Day One - Saturday 29th May: an early start from Wolverhampton sees the M6 taking the strain, the traffic being mercifully kind so the journey takes a shade under three hours. Settling into our cottage, we get some Kendal bearings thanks to the Market Place - where the coffee shops seem permanently popular - the Westmorland Shopping Centre and main streets such as Stricklandgate. An interesting feature of the town's historic development is the presence of numerous 'yards', old passages named after bygone residents, tradespeople and professions. A couple of River Kent walks are also part of our induction process.

- Abbot Hall Art Gallery -
Day Two - Sunday 30th May: another day dedicated to Kendal as we pick out more prime local landmarks, most notably the Abbot Hall Art Gallery next to the Parish Church; the gallery is situated within a Grade I listed Georgian house and showcases the work of artists including the portraitist George Romney. The County Hotel with the railway station opposite are other top targets, even if the station house is these days a medical practice and the platform is an unstaffed facility. Naturally enough, I'm beginning to discover Kendal's pubs too whereby the Rifleman's Arms (worth the steep climb up to Greenside) and the New Union both make excellent first impressions.

- Sizergh Castle -
Day Three - Monday 31st May: blessed with brilliant blue skies, we indulge in some wider sightseeing by visiting Sizergh Castle. The castle interior is out of bounds due to Covid but the grounds are a pleasure to wander around, with a kitchen garden, an orchard and a lilypad-covered mirror lake. The surrounding parkland offers plenty of scope for a stroll so we opt for the route to Helsington Church and back, meeting a flock of inquisitive cows along the way. Monday's Kendal pub discovery is the Castle Inn, a traditional Tetley's branded tavern on the Gooseholme side of the river - perhaps I'm a sucker for a proper fishtank!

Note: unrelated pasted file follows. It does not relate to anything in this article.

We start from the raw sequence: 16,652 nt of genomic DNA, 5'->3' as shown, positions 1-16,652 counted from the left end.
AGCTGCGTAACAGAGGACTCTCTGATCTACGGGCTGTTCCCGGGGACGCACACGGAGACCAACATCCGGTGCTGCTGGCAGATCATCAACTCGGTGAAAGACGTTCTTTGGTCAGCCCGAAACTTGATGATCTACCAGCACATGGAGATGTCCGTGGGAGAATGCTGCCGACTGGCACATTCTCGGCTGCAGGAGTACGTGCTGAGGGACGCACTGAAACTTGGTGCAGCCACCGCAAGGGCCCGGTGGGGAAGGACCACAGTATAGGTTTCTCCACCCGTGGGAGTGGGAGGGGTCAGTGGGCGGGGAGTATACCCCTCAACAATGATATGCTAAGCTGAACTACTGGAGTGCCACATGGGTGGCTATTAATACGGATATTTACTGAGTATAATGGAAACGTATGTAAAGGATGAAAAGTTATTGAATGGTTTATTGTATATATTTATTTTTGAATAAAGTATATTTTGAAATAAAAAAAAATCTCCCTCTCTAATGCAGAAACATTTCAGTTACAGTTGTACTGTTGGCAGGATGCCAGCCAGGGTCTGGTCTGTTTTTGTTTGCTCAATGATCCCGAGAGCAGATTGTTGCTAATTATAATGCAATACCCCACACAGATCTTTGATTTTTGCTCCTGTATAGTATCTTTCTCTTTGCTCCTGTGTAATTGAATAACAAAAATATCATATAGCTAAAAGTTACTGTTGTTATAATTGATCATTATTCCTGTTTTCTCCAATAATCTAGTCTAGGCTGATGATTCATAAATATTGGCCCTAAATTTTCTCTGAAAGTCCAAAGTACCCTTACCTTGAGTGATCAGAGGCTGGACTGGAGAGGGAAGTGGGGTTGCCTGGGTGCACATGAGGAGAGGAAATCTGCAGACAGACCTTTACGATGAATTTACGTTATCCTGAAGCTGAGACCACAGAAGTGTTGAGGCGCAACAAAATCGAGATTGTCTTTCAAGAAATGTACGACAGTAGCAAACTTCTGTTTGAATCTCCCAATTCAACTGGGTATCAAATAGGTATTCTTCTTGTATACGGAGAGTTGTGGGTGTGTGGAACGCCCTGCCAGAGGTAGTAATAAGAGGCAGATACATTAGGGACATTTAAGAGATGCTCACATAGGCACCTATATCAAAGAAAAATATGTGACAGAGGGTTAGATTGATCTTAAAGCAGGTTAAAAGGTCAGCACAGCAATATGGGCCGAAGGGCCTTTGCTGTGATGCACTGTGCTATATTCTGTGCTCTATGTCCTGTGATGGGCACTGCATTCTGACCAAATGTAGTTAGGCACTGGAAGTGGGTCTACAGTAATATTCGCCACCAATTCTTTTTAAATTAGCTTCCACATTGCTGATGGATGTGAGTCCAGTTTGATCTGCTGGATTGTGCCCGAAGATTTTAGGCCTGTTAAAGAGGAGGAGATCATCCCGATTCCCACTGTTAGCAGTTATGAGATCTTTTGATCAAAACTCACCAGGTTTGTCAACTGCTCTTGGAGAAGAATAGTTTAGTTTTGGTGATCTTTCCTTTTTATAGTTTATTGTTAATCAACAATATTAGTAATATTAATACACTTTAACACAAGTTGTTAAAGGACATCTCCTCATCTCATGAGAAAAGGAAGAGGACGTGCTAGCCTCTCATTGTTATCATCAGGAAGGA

- Hughie McIlmoyle's Statue -
Day Four - Tuesday 1st June: a special day in more ways than one, for not only is it my birthday but I'm treating myself to a Carlisle classic. The briefest of branch line rides conveys me to Oxenholme from whence I make my mainline connection, arriving at Cumbria's flagship city to be greeted by Thomas Telford's Citadel towers. Castle photographs then precede a call at Brunton Park, home ground to Carlisle United FC complete with statue of star Scottish striker Hughie McIlmoyle (he had a productive spell at Wolves too). An unusual aspect of the city's history is that Carlisle's pubs and breweries were state-owned from the First World War through to the early 1970s, an 'experiment' initially introduced to prevent drunkenness among munitions workers. Several local watering holes were improved under the direction of architect Harry Redfern, one such being the Cumberland Inn on Botchergate which gives me an intriguing heritage insight into the scheme.

- Coniston Launch -
Day Five - Wednesday 2nd June: from nationalised boozers to the National Trust as Wednesday culminates at Fell Foot, a country park with Gothic boathouses on the southern shores of Lake Windermere. Prior to that we'd sampled the spectacular scenery at both Keswick and Coniston, not to mention negotiating various twisty lanes guided by a sat nav that kept on losing its signal. Keswick's Moot Hall and Friar's Crag were standout features from my morning photography whereas my afternoon snaps focused on Coniston's Black Bull Hotel and the John Ruskin Museum, not forgetting the various bodies of water. 

- The Swan Inn, Ulverston -
Day Six - Thursday 3rd June: the only grey day of the entire holiday but I still put it to good use with a bus ride over to Ulverston, a town famous for being the birthplace of comedy legend Stan Laurel. The X6 route is my steed for the day, connecting Kendal with Barrow via Grange-over-Sands, and somehow the brooding slate skies seem well suited as a backdrop to Ulverston's Hoad Monument (resembling a lighthouse minus an actual light, it was built in tribute to the geographer and writer Sir John Barrow). The Ulverston Canal meanwhile is a mile-and-a-quarter long waterway stretching out towards Morecambe Bay; I simply have to investigate that, rewarding myself with a pint of Hawkshead's Windermere Pale Ale in the superb Swan Inn afterwards - arguably my favourite pub of the whole week. 

- Sedbergh School -